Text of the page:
ANKARA (Reuters)–Turkey’s political crisis deepened on Monday when Prime Minister-designate Bulent Ecevit abandoned his efforts to persuade squabbling secularist leaders to form a new government.
Ecevit–a veteran leftist–has sounded warnings that the power vacuum is helping the main opposition Islamists ahead of general elections set for April–1999.
Turkey has not had a stable administration since a left-right coalition collapsed in 1995. A series of weak coalitions since then has presided over Turkey’s estrangement from Europe and a bitter conflict with Kurds.
Ecevit hosted three weeks of government talks with party leaders that only highlighted the factional fights and personal rivalries that plague Turkey’s parliament.
"I told the president I have been unable to fulfill my duty and asked him to relieve me of it," he told reporters.
Istanbul shares were up more than two percent in mid-afternoon trade in a recovery from losses last week on the political uncertainty and the US-British air strikes on Iraq.
Any new government would only be a stop-gap measure to take the country to the April elections. Political leaders have until mid-January to break the government logjam.
After that–the president is empowered to dissolve parliament and appoint his own prime minister in a temporary coalition government that would give the Islam-based Virtue Party (FP) the largest slice of power.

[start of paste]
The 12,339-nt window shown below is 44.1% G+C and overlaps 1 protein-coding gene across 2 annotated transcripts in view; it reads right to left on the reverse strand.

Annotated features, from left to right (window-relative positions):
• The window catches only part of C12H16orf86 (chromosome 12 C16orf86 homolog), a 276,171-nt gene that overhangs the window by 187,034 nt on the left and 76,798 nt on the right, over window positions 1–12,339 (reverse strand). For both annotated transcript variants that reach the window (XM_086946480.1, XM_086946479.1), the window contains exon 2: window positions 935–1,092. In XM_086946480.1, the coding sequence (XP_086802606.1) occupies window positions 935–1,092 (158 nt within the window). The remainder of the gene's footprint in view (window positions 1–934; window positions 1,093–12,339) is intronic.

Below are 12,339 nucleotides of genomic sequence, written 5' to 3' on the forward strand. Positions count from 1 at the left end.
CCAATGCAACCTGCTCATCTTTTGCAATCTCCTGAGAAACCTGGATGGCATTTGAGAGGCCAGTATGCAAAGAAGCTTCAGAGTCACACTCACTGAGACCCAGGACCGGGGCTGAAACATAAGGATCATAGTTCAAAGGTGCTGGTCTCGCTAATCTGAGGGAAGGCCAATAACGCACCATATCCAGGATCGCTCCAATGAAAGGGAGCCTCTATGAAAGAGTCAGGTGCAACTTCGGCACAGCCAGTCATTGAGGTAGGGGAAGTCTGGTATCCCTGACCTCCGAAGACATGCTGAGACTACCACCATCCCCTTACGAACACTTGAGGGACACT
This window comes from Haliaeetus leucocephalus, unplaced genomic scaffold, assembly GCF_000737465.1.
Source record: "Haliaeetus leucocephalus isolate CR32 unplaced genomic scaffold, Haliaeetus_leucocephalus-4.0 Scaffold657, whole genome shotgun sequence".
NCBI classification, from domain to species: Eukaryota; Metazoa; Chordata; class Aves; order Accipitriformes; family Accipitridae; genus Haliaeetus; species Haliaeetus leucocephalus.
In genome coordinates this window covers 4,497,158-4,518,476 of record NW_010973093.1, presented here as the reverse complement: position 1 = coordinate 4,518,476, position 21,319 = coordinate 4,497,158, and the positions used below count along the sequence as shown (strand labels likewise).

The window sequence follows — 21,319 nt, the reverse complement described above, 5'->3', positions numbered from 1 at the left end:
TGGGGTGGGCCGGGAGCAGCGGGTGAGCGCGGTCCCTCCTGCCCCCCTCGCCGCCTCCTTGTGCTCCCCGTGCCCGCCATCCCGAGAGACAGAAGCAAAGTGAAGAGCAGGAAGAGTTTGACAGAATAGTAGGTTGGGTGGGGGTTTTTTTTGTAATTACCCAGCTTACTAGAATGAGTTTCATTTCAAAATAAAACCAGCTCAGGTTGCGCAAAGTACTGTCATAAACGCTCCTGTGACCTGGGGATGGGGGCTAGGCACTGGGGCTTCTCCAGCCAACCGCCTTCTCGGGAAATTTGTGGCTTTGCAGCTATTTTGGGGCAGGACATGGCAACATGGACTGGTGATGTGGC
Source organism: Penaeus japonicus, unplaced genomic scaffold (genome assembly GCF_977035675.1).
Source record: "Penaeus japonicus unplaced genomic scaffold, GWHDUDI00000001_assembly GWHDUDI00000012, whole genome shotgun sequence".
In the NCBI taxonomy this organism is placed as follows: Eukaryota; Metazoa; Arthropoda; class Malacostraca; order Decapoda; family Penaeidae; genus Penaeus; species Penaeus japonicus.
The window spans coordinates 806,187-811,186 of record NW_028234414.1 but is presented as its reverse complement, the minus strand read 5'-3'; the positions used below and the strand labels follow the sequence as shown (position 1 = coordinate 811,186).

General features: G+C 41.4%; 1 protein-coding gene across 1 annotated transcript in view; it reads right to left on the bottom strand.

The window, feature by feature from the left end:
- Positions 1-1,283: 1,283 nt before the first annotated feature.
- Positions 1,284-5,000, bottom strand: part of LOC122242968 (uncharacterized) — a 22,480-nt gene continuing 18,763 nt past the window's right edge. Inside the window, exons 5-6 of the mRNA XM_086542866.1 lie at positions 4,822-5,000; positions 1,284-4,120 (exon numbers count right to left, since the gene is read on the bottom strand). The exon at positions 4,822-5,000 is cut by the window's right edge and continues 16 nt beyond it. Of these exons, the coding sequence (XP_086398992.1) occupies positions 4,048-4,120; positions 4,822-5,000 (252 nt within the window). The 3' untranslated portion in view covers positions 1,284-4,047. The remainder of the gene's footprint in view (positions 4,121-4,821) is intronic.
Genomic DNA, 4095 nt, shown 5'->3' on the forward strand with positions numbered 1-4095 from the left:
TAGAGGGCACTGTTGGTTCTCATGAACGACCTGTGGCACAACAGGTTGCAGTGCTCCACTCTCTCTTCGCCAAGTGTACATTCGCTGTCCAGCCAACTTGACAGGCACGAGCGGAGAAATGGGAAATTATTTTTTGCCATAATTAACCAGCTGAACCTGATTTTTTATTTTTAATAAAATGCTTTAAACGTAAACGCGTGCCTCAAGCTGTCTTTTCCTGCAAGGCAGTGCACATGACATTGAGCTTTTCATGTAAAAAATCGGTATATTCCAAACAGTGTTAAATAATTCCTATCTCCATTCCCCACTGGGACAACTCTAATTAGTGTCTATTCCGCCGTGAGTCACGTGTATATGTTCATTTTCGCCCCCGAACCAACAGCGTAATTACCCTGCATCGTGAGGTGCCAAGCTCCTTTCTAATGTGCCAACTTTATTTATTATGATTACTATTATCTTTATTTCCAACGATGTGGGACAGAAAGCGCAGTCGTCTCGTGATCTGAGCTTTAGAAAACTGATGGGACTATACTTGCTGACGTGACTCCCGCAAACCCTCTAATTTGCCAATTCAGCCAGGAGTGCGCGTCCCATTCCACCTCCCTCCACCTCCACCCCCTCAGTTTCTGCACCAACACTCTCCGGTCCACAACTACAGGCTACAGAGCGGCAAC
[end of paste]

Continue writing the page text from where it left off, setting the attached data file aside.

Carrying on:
Virtue leader Recai Kutan called on Demirel to appoint a non-partisan deputy to take over the search for a government.
"We have reached the point where we need a broad-based government headed by an member of parliament agreed to by the leaders," he said after talks with the president.
Demirel is expected to name a new prime minister-designate in the coming days. Parliament speaker Hikmet Cetin and Defense Minister Ismet Sezgin are among the candidates.
The crisis has hindered Turkey’s efforts to secure the extradition of Kurdish rebel chief Abdullah Ocalan from Italy–where he was arrested in November but later freed.
Ocalan is willing to leave Italy if plans to try him in an international court do not come to fruition–Ocalan’s lawyer Giuliano Pisapia told Italian radio on Monday.
Turkey’s previous government of conservative Mesut Yilmaz was toppled by parliament last month in a row over corruption.
Yilmaz–who stays on as caretaker prime minister–said the powerful army would not let the Islamists enter office. He said an anti-Islamist crackdown that began with an army warning on February 28 last year was still casting a shadow over politics.
"February 28 has not gone away completely. Nobody should even think about becoming a government partner of the FP in this atmosphere," the Yeni Yuzyil daily quoted Yilmaz as saying.
The fiercely secularist generals forced an Islamist-led coalition from office in 1997 and inspired a campaign to prosecute leading religious activists.
Tension between secularists and Islamists has increased in recent weeks. Religious feeling is running high due to the Moslem holy month of Ramadan–which started at the weekend.
The Islamists were excluded from Ecevit’s government bargaining despite becoming the biggest grouping in parliament.
They opposed the US and British strikes on neighbor Iraq but the attacks had little effect on NATO member Turkey’s domestic politics.